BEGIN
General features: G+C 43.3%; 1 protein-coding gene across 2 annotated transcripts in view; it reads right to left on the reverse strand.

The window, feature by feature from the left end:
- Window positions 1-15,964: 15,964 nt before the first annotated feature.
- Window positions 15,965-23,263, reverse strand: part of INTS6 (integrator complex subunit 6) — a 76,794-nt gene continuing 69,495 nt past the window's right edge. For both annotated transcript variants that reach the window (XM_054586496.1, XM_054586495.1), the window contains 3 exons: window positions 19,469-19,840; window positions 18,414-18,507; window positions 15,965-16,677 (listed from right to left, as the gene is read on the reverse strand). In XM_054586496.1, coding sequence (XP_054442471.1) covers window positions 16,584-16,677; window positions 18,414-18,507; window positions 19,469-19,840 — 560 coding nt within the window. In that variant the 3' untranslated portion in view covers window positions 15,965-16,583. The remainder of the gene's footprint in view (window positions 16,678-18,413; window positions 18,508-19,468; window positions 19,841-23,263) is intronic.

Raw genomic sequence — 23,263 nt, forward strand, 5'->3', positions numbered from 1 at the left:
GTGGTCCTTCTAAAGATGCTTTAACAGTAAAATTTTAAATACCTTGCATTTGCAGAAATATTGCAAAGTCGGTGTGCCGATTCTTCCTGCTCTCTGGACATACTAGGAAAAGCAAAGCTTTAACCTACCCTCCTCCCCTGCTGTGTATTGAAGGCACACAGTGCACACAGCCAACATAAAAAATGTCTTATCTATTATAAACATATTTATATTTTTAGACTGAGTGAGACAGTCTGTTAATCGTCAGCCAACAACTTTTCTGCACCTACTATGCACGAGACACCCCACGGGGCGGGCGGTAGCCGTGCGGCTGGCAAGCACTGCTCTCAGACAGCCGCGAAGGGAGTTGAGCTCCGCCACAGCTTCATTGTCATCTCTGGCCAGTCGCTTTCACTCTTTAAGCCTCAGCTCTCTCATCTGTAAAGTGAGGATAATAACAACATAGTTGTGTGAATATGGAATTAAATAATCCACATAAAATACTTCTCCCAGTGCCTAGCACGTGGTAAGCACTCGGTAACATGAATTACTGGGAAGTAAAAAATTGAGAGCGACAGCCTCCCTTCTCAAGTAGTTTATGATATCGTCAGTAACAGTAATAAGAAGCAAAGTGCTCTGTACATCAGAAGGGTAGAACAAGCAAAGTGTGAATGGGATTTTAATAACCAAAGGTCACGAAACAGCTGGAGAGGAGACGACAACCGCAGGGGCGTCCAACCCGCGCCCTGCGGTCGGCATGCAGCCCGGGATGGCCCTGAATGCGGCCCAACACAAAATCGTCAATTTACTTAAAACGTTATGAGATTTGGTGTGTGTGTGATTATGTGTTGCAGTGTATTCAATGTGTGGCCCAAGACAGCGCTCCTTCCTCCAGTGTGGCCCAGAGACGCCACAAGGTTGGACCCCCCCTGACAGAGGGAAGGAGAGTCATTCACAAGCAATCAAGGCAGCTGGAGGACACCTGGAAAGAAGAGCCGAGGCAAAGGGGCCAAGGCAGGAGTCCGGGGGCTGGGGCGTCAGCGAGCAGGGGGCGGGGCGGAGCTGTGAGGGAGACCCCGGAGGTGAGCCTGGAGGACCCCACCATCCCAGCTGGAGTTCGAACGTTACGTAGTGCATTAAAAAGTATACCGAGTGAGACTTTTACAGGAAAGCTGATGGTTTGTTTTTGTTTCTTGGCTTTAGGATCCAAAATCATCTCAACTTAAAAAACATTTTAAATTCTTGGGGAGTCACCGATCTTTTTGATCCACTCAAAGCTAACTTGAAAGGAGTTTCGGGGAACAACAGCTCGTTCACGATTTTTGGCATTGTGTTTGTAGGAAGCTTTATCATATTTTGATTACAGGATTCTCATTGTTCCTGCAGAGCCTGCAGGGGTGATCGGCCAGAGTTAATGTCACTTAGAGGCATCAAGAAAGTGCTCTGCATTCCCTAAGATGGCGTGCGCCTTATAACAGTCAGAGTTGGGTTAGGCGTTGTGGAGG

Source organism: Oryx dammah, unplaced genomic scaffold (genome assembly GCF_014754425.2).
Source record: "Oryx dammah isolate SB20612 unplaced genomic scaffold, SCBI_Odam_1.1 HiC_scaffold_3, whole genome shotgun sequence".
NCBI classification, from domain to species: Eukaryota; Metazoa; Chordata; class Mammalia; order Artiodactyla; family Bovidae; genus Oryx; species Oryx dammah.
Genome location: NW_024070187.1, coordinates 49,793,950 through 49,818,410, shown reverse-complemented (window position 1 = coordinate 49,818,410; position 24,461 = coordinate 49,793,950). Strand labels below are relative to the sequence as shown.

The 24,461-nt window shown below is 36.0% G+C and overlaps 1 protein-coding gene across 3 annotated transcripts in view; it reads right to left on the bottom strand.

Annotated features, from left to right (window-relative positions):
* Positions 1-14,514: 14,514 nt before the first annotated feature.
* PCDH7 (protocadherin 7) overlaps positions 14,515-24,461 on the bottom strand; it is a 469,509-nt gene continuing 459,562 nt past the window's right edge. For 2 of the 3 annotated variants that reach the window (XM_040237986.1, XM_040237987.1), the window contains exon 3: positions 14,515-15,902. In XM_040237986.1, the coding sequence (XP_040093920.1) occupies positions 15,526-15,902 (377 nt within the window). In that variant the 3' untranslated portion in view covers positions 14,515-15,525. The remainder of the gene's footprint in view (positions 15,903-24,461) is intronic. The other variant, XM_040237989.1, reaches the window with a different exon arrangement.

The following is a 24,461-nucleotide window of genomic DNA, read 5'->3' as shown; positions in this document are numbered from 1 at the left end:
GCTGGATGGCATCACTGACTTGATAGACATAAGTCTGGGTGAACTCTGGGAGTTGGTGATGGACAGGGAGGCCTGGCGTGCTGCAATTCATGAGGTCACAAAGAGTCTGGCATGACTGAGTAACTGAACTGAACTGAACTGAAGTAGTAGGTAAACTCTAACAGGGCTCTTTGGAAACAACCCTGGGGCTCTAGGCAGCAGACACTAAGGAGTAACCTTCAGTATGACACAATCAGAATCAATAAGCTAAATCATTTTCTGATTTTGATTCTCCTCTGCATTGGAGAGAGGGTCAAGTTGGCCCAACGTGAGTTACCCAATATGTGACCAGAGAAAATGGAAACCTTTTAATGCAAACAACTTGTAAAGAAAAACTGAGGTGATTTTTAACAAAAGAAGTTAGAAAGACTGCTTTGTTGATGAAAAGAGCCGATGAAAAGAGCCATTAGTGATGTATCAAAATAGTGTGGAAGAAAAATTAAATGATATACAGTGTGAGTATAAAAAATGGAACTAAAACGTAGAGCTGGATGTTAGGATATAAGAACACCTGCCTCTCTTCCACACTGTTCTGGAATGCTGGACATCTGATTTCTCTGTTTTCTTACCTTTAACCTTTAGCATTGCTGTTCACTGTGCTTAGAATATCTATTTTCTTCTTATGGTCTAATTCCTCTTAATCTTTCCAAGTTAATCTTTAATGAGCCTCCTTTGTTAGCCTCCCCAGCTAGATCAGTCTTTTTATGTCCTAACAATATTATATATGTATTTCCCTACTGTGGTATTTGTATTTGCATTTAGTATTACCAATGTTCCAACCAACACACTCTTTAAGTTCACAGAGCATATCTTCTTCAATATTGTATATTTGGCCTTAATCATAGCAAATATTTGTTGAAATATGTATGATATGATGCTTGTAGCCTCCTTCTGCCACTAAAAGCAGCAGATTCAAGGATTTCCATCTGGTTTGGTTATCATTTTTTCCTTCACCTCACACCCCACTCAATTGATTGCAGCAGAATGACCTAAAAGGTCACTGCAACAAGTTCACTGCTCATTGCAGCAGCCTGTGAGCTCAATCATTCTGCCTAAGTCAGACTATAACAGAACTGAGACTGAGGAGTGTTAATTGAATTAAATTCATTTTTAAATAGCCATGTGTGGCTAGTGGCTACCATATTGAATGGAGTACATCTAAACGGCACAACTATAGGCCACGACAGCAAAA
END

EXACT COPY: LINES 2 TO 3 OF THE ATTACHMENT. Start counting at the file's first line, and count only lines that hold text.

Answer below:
The window, feature by feature from the left end:
- Window positions 1-15,964: 15,964 nt before the first annotated feature.